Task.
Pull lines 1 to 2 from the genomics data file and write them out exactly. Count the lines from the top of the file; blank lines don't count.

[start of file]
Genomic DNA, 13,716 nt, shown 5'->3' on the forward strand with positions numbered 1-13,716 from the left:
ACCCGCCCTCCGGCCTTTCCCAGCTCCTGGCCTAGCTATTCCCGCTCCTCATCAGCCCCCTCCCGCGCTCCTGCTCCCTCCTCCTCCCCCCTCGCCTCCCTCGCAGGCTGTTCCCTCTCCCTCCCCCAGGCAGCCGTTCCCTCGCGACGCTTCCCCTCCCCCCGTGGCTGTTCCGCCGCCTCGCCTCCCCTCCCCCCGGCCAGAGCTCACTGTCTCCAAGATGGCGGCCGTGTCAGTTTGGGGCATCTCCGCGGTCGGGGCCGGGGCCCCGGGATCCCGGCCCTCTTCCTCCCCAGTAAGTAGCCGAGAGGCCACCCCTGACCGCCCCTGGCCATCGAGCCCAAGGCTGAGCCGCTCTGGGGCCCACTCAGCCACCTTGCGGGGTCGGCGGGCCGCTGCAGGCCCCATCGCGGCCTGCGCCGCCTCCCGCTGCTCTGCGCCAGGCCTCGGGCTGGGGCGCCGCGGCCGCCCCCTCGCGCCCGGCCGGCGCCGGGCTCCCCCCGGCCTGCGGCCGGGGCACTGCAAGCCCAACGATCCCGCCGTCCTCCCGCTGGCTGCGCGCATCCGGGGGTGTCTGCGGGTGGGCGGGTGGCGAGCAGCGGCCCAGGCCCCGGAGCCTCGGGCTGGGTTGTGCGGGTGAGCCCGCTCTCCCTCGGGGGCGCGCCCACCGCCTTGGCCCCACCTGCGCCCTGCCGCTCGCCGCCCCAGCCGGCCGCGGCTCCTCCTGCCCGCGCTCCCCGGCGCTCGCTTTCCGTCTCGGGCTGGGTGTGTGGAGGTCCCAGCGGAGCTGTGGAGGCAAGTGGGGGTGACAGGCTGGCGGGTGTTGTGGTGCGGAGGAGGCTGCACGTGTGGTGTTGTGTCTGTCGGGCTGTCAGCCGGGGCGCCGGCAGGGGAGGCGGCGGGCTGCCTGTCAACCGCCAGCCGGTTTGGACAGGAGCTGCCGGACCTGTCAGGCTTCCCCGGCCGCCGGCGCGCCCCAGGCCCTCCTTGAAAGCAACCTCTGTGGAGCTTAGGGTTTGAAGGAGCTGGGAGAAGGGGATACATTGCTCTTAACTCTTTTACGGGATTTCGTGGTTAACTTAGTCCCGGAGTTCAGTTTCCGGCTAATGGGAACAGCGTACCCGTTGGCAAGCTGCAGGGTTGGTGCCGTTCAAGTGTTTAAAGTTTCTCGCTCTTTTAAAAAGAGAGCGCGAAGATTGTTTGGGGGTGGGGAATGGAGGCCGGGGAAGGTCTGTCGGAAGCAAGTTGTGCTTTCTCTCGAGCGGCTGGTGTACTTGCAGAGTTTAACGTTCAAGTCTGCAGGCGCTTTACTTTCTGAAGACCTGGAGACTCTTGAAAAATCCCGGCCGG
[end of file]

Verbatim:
Genomic DNA, 13,716 nt, shown 5'->3' on the forward strand with positions numbered 1-13,716 from the left:
ACCCGCCCTCCGGCCTTTCCCAGCTCCTGGCCTAGCTATTCCCGCTCCTCATCAGCCCCCTCCCGCGCTCCTGCTCCCTCCTCCTCCCCCCTCGCCTCCCTCGCAGGCTGTTCCCTCTCCCTCCCCCAGGCAGCCGTTCCCTCGCGACGCTTCCCCTCCCCCCGTGGCTGTTCCGCCGCCTCGCCTCCCCTCCCCCCGGCCAGAGCTCACTGTCTCCAAGATGGCGGCCGTGTCAGTTTGGGGCATCTCCGCGGTCGGGGCCGGGGCCCCGGGATCCCGGCCCTCTTCCTCCCCAGTAAGTAGCCGAGAGGCCACCCCTGACCGCCCCTGGCCATCGAGCCCAAGGCTGAGCCGCTCTGGGGCCCACTCAGCCACCTTGCGGGGTCGGCGGGCCGCTGCAGGCCCCATCGCGGCCTGCGCCGCCTCCCGCTGCTCTGCGCCAGGCCTCGGGCTGGGGCGCCGCGGCCGCCCCCTCGCGCCCGGCCGGCGCCGGGCTCCCCCCGGCCTGCGGCCGGGGCACTGCAAGCCCAACGATCCCGCCGTCCTCCCGCTGGCTGCGCGCATCCGGGGGTGTCTGCGGGTGGGCGGGTGGCGAGCAGCGGCCCAGGCCCCGGAGCCTCGGGCTGGGTTGTGCGGGTGAGCCCGCTCTCCCTCGGGGGCGCGCCCACCGCCTTGGCCCCACCTGCGCCCTGCCGCTCGCCGCCCCAGCCGGCCGCGGCTCCTCCTGCCCGCGCTCCCCGGCGCTCGCTTTCCGTCTCGGGCTGGGTGTGTGGAGGTCCCAGCGGAGCTGTGGAGGCAAGTGGGGGTGACAGGCTGGCGGGTGTTGTGGTGCGGAGGAGGCTGCACGTGTGGTGTTGTGTCTGTCGGGCTGTCAGCCGGGGCGCCGGCAGGGGAGGCGGCGGGCTGCCTGTCAACCGCCAGCCGGTTTGGACAGGAGCTGCCGGACCTGTCAGGCTTCCCCGGCCGCCGGCGCGCCCCAGGCCCTCCTTGAAAGCAACCTCTGTGGAGCTTAGGGTTTGAAGGAGCTGGGAGAAGGGGATACATTGCTCTTAACTCTTTTACGGGATTTCGTGGTTAACTTAGTCCCGGAGTTCAGTTTCCGGCTAATGGGAACAGCGTACCCGTTGGCAAGCTGCAGGGTTGGTGCCGTTCAAGTGTTTAAAGTTTCTCGCTCTTTTAAAAAGAGAGCGCGAAGATTGTTTGGGGGTGGGGAATGGAGGCCGGGGAAGGTCTGTCGGAAGCAAGTTGTGCTTTCTCTCGAGCGGCTGGTGTACTTGCAGAGTTTAACGTTCAAGTCTGCAGGCGCTTTACTTTCTGAAGACCTGGAGACTCTTGAAAAATCCCGGCCGG